Do not let the title of the article in this issue of Pediatrics, “Traumatic Head Injury and the Diagnosis of Abuse: A Cluster Analysis,” by Boos et al1 intimidate those of you who are not biostatisticians. This article is important for providers who evaluate children with head injuries in the hospital setting. Young children remain disproportionately affected by child maltreatment, with the majority of fatalities occurring as a result of abusive head trauma (AHT).2 There has been extensive, high-quality research into clinical and radiologic findings associated with AHT,3–5 and multicenter research networks have been formed to accelerate this important work. One of the earliest networks, the Pediatric Brain Injury Research Network (PediBIRN), has prospectively collected data on children <3 years of age with symptomatic head injury in the PICU setting to identify a valid and reliable clinical prediction rule (CPR) for pediatric AHT.6...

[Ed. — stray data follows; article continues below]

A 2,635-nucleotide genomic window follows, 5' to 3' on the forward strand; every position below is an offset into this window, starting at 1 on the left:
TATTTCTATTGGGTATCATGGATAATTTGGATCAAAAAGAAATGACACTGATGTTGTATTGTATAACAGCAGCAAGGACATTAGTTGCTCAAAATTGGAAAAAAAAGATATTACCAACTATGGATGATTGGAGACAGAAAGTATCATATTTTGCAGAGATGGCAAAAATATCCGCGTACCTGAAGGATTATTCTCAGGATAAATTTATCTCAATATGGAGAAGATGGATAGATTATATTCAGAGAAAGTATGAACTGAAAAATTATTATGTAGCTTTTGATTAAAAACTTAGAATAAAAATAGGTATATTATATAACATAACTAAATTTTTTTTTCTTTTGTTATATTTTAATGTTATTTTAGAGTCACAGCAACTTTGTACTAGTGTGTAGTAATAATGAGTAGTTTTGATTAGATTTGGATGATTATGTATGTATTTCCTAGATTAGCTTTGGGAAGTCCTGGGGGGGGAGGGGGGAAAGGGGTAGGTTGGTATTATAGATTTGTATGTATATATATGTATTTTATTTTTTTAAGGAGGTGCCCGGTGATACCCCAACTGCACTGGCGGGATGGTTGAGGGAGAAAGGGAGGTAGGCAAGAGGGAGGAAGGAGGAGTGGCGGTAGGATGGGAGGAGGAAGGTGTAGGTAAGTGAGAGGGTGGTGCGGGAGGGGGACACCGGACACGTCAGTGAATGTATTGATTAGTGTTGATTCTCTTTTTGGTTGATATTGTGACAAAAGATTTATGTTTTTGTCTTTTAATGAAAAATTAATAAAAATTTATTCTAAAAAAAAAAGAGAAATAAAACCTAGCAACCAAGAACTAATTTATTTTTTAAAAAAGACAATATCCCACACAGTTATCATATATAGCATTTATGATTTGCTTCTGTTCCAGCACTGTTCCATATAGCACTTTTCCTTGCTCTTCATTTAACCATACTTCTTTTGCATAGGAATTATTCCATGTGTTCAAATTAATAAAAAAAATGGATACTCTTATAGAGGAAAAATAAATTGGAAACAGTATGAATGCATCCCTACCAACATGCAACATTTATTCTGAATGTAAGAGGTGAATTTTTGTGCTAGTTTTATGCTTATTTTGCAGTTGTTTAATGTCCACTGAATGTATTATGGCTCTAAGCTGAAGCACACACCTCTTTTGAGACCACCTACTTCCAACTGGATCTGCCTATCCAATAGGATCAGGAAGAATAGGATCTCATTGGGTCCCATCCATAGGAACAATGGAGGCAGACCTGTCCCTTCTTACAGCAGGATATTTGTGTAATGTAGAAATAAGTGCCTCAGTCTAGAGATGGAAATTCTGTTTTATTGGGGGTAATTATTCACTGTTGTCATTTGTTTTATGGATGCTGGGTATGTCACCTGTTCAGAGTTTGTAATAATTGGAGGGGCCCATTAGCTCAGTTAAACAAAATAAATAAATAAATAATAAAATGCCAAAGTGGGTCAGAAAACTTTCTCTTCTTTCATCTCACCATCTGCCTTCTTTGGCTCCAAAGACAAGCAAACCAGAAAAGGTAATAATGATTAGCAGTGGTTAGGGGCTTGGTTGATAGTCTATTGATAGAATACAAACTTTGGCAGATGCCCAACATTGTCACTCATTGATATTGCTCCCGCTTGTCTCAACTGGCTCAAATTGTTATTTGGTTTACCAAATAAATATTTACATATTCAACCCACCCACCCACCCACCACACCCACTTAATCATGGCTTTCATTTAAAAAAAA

Computer Algorithms Support Physician Decisions in Traumatic Head Injury
FINANCIAL DISCLOSURE: The authors have indicated they have no financial relationships to this article to disclose.
POTENTIAL CONFLICT OF INTEREST: Drs George and Harper’s institution has received payment for expert witness testimony that has been provided in cases of suspected child abuse in which the physicians have been subpoenaed to testify.
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Caroline L.S. George, Nancy S. Harper; Computer Algorithms Support Physician Decisions in Traumatic Head Injury. Pediatrics January 2022; 149 (1): e2021054009. 10.1542/peds.2021-054009
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